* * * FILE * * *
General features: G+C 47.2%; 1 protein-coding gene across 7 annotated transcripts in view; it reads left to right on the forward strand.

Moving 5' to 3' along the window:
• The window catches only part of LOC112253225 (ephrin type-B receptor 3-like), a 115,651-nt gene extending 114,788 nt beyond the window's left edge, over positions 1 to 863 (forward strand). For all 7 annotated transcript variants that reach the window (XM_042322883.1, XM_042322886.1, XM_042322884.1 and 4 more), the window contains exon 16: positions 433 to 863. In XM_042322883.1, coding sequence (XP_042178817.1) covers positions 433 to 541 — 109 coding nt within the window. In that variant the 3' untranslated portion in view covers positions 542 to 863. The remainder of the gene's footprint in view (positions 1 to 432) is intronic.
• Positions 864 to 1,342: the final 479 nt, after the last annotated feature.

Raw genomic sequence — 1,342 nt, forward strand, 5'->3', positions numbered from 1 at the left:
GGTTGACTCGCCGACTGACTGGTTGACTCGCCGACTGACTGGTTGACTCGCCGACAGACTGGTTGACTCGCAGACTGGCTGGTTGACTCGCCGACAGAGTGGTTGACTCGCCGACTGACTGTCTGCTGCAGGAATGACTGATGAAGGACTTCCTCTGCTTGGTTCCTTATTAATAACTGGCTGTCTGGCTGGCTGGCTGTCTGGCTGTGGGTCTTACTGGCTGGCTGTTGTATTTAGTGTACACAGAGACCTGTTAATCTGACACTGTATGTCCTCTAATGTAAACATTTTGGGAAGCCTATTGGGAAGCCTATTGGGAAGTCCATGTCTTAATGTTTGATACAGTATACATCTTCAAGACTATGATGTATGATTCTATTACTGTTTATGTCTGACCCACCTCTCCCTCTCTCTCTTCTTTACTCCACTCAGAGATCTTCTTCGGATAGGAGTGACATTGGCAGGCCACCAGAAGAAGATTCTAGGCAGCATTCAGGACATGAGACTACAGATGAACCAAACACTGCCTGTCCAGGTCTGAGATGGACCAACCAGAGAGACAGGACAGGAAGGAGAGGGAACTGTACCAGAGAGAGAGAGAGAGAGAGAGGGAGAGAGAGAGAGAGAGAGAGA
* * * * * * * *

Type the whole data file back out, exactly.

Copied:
General features: G+C 47.2%; 1 protein-coding gene across 7 annotated transcripts in view; it reads left to right on the forward strand.

Moving 5' to 3' along the window:
• The window catches only part of LOC112253225 (ephrin type-B receptor 3-like), a 115,651-nt gene extending 114,788 nt beyond the window's left edge, over positions 1 to 863 (forward strand). For all 7 annotated transcript variants that reach the window (XM_042322883.1, XM_042322886.1, XM_042322884.1 and 4 more), the window contains exon 16: positions 433 to 863. In XM_042322883.1, coding sequence (XP_042178817.1) covers positions 433 to 541 — 109 coding nt within the window. In that variant the 3' untranslated portion in view covers positions 542 to 863. The remainder of the gene's footprint in view (positions 1 to 432) is intronic.
• Positions 864 to 1,342: the final 479 nt, after the last annotated feature.

Raw genomic sequence — 1,342 nt, forward strand, 5'->3', positions numbered from 1 at the left:
GGTTGACTCGCCGACTGACTGGTTGACTCGCCGACTGACTGGTTGACTCGCCGACAGACTGGTTGACTCGCAGACTGGCTGGTTGACTCGCCGACAGAGTGGTTGACTCGCCGACTGACTGTCTGCTGCAGGAATGACTGATGAAGGACTTCCTCTGCTTGGTTCCTTATTAATAACTGGCTGTCTGGCTGGCTGGCTGTCTGGCTGTGGGTCTTACTGGCTGGCTGTTGTATTTAGTGTACACAGAGACCTGTTAATCTGACACTGTATGTCCTCTAATGTAAACATTTTGGGAAGCCTATTGGGAAGCCTATTGGGAAGTCCATGTCTTAATGTTTGATACAGTATACATCTTCAAGACTATGATGTATGATTCTATTACTGTTTATGTCTGACCCACCTCTCCCTCTCTCTCTTCTTTACTCCACTCAGAGATCTTCTTCGGATAGGAGTGACATTGGCAGGCCACCAGAAGAAGATTCTAGGCAGCATTCAGGACATGAGACTACAGATGAACCAAACACTGCCTGTCCAGGTCTGAGATGGACCAACCAGAGAGACAGGACAGGAAGGAGAGGGAACTGTACCAGAGAGAGAGAGAGAGAGAGAGGGAGAGAGAGAGAGAGAGAGAGA